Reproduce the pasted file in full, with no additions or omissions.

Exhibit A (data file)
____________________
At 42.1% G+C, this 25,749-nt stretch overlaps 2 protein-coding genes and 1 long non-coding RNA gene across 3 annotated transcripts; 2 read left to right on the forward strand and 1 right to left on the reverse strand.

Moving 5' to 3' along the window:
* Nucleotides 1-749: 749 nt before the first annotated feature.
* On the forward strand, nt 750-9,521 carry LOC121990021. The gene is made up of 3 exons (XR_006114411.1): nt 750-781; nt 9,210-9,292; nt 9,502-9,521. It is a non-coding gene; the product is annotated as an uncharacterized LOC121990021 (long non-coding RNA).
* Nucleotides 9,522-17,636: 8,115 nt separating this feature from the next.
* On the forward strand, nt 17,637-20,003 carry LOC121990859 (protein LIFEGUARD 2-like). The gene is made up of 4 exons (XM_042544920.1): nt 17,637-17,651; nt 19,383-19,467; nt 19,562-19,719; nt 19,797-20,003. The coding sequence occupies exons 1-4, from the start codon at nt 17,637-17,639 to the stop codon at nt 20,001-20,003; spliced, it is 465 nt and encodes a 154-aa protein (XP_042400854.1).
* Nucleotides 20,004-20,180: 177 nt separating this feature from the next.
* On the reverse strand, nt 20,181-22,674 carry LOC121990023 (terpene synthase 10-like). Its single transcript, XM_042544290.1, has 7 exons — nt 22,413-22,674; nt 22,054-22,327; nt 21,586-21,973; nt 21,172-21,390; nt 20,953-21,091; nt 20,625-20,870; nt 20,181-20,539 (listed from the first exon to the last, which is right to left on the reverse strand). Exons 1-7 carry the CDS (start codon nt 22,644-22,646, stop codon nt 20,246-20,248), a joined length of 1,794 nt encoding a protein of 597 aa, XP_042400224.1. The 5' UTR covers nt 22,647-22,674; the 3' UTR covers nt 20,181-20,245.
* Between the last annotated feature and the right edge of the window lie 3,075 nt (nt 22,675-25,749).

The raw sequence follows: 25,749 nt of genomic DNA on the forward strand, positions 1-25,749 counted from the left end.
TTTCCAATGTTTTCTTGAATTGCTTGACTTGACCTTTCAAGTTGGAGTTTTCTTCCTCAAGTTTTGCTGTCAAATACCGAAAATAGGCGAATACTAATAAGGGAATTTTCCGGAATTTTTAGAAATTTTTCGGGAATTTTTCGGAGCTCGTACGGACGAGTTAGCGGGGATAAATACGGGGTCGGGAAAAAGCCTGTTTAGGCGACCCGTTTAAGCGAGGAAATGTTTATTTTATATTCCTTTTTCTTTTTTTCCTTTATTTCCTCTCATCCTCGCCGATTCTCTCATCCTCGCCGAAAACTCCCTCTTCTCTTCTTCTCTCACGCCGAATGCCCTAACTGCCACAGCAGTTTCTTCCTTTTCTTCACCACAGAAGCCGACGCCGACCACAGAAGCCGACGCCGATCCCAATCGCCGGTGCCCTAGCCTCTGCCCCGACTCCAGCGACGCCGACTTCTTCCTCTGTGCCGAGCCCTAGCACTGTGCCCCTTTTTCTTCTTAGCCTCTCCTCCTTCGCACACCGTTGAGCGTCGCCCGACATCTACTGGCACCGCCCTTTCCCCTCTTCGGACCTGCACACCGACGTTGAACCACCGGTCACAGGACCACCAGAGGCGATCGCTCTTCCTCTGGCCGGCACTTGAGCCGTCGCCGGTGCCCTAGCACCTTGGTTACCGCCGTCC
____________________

At 42.1% G+C, this 25,749-nt stretch overlaps 2 protein-coding genes and 1 long non-coding RNA gene across 3 annotated transcripts; 2 read left to right on the forward strand and 1 right to left on the reverse strand.

Moving 5' to 3' along the window:
* Nucleotides 1-749: 749 nt before the first annotated feature.
* On the forward strand, nt 750-9,521 carry LOC121990021. The gene is made up of 3 exons (XR_006114411.1): nt 750-781; nt 9,210-9,292; nt 9,502-9,521. It is a non-coding gene; the product is annotated as an uncharacterized LOC121990021 (long non-coding RNA).
* Nucleotides 9,522-17,636: 8,115 nt separating this feature from the next.
* On the forward strand, nt 17,637-20,003 carry LOC121990859 (protein LIFEGUARD 2-like). The gene is made up of 4 exons (XM_042544920.1): nt 17,637-17,651; nt 19,383-19,467; nt 19,562-19,719; nt 19,797-20,003. The coding sequence occupies exons 1-4, from the start codon at nt 17,637-17,639 to the stop codon at nt 20,001-20,003; spliced, it is 465 nt and encodes a 154-aa protein (XP_042400854.1).
* Nucleotides 20,004-20,180: 177 nt separating this feature from the next.
* On the reverse strand, nt 20,181-22,674 carry LOC121990023 (terpene synthase 10-like). Its single transcript, XM_042544290.1, has 7 exons — nt 22,413-22,674; nt 22,054-22,327; nt 21,586-21,973; nt 21,172-21,390; nt 20,953-21,091; nt 20,625-20,870; nt 20,181-20,539 (listed from the first exon to the last, which is right to left on the reverse strand). Exons 1-7 carry the CDS (start codon nt 22,644-22,646, stop codon nt 20,246-20,248), a joined length of 1,794 nt encoding a protein of 597 aa, XP_042400224.1. The 5' UTR covers nt 22,647-22,674; the 3' UTR covers nt 20,181-20,245.
* Between the last annotated feature and the right edge of the window lie 3,075 nt (nt 22,675-25,749).

The raw sequence follows: 25,749 nt of genomic DNA on the forward strand, positions 1-25,749 counted from the left end.
TTTCCAATGTTTTCTTGAATTGCTTGACTTGACCTTTCAAGTTGGAGTTTTCTTCCTCAAGTTTTGCTGTCAAATACCGAAAATAGGCGAATACTAATAAGGGAATTTTCCGGAATTTTTAGAAATTTTTCGGGAATTTTTCGGAGCTCGTACGGACGAGTTAGCGGGGATAAATACGGGGTCGGGAAAAAGCCTGTTTAGGCGACCCGTTTAAGCGAGGAAATGTTTATTTTATATTCCTTTTTCTTTTTTTCCTTTATTTCCTCTCATCCTCGCCGATTCTCTCATCCTCGCCGAAAACTCCCTCTTCTCTTCTTCTCTCACGCCGAATGCCCTAACTGCCACAGCAGTTTCTTCCTTTTCTTCACCACAGAAGCCGACGCCGACCACAGAAGCCGACGCCGATCCCAATCGCCGGTGCCCTAGCCTCTGCCCCGACTCCAGCGACGCCGACTTCTTCCTCTGTGCCGAGCCCTAGCACTGTGCCCCTTTTTCTTCTTAGCCTCTCCTCCTTCGCACACCGTTGAGCGTCGCCCGACATCTACTGGCACCGCCCTTTCCCCTCTTCGGACCTGCACACCGACGTTGAACCACCGGTCACAGGACCACCAGAGGCGATCGCTCTTCCTCTGGCCGGCACTTGAGCCGTCGCCGGTGCCCTAGCACCTTGGTTACCGCCGTCC